To wear a kimono is to make statement. While saying something like this is a bit of a cliche in the world of fashionistas I recently learned it is true when I attended a wonderful exhibit called Artfully Adorned: The Japanese Kimono. The exhibit is at the Saugatuck Center for the Arts in Saugatuck, Michigan. It is part of a month (April 2010) long festival focusing on Japan.
Amazingly, a kimono can communicate age, gender, occasion, season, formality, status and wealth of the wearer. For example, longer sleeves are worn by younger women, shorter by more elderly. Younger women can wear bright colors whereas pale colors are appropriate for more senior females.
The stunning garments have been part of Japanese culture since the 700’s reaching their peak of popularity in the 1700’s. We’re all familiar with the lovely gowns traditional Japanese women wear making them look some times like sausages wrapped in baby’s swaddling clothes. Beautiful to look at, yes, but it has to be challenging to move around in one.
In fact, a kimono has been described as a combination of a straight jacket and a hobble skirt. While difficult for Westerners to imagine wearing, the fabrics, embroidery and weaving are true works of art. In fact, I think many are more beautiful hung like the ones in this exhibit than on the body.
The kimonos on exhibit are from the collection of Etta Hesselink, who lived in Japan for twenty years and became fascinated with the traditional Japanese garb when a Japanese friend introduced her to their intricate construction.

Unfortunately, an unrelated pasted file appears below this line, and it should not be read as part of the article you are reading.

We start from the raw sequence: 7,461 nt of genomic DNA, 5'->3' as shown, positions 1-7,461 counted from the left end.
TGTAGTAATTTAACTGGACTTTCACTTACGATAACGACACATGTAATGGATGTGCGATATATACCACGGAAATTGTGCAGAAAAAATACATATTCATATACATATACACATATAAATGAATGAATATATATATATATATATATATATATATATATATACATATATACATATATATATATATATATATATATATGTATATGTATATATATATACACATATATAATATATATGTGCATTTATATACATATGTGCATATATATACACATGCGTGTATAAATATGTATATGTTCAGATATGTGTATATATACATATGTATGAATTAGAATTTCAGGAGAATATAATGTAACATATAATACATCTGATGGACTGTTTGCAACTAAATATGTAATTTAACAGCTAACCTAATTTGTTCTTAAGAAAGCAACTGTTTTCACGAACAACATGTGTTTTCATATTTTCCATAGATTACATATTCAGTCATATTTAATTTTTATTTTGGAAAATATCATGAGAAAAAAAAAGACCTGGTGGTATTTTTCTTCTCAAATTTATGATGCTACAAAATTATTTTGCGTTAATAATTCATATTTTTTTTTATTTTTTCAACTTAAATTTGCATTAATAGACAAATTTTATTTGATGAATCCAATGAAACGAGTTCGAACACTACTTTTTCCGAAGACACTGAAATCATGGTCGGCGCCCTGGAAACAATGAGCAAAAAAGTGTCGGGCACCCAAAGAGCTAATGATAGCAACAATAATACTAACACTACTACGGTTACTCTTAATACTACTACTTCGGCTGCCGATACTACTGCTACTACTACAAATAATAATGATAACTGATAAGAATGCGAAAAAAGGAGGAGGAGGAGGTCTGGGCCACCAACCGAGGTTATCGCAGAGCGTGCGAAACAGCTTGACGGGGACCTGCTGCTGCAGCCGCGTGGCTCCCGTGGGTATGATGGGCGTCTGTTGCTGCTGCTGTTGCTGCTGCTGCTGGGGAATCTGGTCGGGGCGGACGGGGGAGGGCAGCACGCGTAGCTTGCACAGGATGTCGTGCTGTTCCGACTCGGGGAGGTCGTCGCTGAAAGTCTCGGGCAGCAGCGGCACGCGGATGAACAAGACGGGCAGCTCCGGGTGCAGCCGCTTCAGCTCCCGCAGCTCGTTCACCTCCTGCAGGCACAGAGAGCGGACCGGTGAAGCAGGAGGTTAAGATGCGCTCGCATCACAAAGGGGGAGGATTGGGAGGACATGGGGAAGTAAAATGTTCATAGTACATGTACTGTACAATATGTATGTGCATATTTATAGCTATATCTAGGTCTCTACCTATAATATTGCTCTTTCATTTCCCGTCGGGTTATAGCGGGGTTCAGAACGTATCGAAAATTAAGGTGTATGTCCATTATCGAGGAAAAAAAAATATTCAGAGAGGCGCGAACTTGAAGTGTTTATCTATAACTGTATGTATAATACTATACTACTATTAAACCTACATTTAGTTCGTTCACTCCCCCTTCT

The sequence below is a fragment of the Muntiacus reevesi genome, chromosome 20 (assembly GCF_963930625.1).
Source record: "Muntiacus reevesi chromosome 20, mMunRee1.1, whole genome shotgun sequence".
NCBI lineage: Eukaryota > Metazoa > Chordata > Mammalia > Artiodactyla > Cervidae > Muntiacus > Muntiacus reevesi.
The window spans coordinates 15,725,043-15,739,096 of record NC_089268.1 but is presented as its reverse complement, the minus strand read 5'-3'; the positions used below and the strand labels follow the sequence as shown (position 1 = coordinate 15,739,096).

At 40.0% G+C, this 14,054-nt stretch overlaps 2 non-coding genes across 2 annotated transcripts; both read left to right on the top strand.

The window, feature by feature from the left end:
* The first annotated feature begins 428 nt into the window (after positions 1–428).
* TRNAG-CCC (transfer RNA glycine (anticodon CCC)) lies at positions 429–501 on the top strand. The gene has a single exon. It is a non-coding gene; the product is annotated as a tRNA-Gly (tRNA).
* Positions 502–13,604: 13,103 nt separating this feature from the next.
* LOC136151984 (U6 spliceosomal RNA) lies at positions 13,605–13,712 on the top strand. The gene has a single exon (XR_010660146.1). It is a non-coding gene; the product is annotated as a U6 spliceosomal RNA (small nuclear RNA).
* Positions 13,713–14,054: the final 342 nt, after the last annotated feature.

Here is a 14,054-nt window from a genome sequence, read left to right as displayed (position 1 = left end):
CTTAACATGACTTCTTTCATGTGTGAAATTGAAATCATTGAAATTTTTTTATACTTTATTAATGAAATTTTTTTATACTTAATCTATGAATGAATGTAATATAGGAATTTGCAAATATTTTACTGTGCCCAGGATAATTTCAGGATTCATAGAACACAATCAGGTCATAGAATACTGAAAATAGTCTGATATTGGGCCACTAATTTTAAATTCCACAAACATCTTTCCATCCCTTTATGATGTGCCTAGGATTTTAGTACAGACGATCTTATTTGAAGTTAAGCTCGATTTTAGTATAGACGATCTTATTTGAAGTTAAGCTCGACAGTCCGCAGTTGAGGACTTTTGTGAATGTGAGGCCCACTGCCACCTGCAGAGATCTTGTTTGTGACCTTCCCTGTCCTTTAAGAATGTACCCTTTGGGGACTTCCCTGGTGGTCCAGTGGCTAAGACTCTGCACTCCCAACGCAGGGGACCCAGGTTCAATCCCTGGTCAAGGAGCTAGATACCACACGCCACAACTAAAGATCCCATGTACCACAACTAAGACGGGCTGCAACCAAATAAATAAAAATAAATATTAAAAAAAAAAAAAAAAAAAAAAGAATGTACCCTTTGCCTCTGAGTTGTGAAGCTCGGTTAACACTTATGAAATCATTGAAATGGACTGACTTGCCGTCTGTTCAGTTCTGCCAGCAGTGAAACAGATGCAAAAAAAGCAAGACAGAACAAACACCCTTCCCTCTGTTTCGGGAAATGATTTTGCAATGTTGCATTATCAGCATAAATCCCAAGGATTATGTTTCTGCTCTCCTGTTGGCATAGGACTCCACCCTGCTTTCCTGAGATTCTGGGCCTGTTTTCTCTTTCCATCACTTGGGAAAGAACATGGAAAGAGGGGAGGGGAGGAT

Here are the highlights of a recent talk on kimonos given by the collector at the Center.
- Young women will spend between $2,000 to $20,000 for a kimono, often buying them on time the way we might get a mortgage.
- A kimono is almost impossible to put on all by yourself.
- Since a kimono has no form of it’s own, it is typically stored folded on its seams, in a small space. They are created from flat pieces of fabric, 14 inches wide. Typically a kimono will take 12.5 yards of fabric.
- Until the 17th century, the Obi—the part that ties around the middle of the body, was tied in the front, making activity almost impossible.
- A kimono reflects a rigidly controlled Japanese culture that is intolerant of experimentation but values beauty.
- There are Kimono Academies where young women learn the art of wearing a kimono and all of the symbolism.
- A pure white kimono is reserved for the dead.
- The images in a kimono are often symbolic. For example, the mandarin duck is a symbol of marital fidelity
For more information about the exhibit, visit the web site for the Saugatuck Center for the Arts. www.sc4a.org